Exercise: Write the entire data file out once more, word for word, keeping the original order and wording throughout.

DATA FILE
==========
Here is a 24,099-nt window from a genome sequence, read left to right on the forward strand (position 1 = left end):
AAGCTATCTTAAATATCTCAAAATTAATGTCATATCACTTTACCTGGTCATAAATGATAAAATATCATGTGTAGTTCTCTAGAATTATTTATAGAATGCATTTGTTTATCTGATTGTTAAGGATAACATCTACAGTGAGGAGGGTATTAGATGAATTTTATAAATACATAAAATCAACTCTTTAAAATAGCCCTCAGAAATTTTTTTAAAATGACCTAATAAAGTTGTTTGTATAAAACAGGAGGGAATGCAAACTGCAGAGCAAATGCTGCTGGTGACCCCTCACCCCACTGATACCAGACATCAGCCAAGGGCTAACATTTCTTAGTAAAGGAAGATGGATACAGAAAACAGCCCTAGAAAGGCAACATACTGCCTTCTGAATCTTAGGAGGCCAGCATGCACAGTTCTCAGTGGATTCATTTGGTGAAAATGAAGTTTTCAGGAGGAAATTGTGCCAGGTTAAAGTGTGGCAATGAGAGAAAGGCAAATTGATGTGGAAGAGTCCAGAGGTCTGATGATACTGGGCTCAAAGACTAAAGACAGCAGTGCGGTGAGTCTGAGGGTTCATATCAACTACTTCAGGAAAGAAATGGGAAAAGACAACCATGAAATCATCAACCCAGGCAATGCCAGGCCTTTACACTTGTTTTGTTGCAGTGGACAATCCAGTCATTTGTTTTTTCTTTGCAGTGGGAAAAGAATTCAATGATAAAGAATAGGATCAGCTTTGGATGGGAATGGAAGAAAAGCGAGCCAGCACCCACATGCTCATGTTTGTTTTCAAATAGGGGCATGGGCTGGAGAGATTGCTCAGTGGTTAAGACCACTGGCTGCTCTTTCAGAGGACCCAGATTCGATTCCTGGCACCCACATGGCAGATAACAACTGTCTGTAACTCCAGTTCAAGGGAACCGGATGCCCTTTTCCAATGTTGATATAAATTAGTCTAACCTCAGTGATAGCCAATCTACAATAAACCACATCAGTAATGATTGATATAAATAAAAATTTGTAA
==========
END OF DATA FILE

Here is a 24,099-nt window from a genome sequence, read left to right on the forward strand (position 1 = left end):
AAGCTATCTTAAATATCTCAAAATTAATGTCATATCACTTTACCTGGTCATAAATGATAAAATATCATGTGTAGTTCTCTAGAATTATTTATAGAATGCATTTGTTTATCTGATTGTTAAGGATAACATCTACAGTGAGGAGGGTATTAGATGAATTTTATAAATACATAAAATCAACTCTTTAAAATAGCCCTCAGAAATTTTTTTAAAATGACCTAATAAAGTTGTTTGTATAAAACAGGAGGGAATGCAAACTGCAGAGCAAATGCTGCTGGTGACCCCTCACCCCACTGATACCAGACATCAGCCAAGGGCTAACATTTCTTAGTAAAGGAAGATGGATACAGAAAACAGCCCTAGAAAGGCAACATACTGCCTTCTGAATCTTAGGAGGCCAGCATGCACAGTTCTCAGTGGATTCATTTGGTGAAAATGAAGTTTTCAGGAGGAAATTGTGCCAGGTTAAAGTGTGGCAATGAGAGAAAGGCAAATTGATGTGGAAGAGTCCAGAGGTCTGATGATACTGGGCTCAAAGACTAAAGACAGCAGTGCGGTGAGTCTGAGGGTTCATATCAACTACTTCAGGAAAGAAATGGGAAAAGACAACCATGAAATCATCAACCCAGGCAATGCCAGGCCTTTACACTTGTTTTGTTGCAGTGGACAATCCAGTCATTTGTTTTTTCTTTGCAGTGGGAAAAGAATTCAATGATAAAGAATAGGATCAGCTTTGGATGGGAATGGAAGAAAAGCGAGCCAGCACCCACATGCTCATGTTTGTTTTCAAATAGGGGCATGGGCTGGAGAGATTGCTCAGTGGTTAAGACCACTGGCTGCTCTTTCAGAGGACCCAGATTCGATTCCTGGCACCCACATGGCAGATAACAACTGTCTGTAACTCCAGTTCAAGGGAACCGGATGCCCTTTTCCAATGTTGATATAAATTAGTCTAACCTCAGTGATAGCCAATCTACAATAAACCACATCAGTAATGATTGATATAAATAAAAATTTGTAA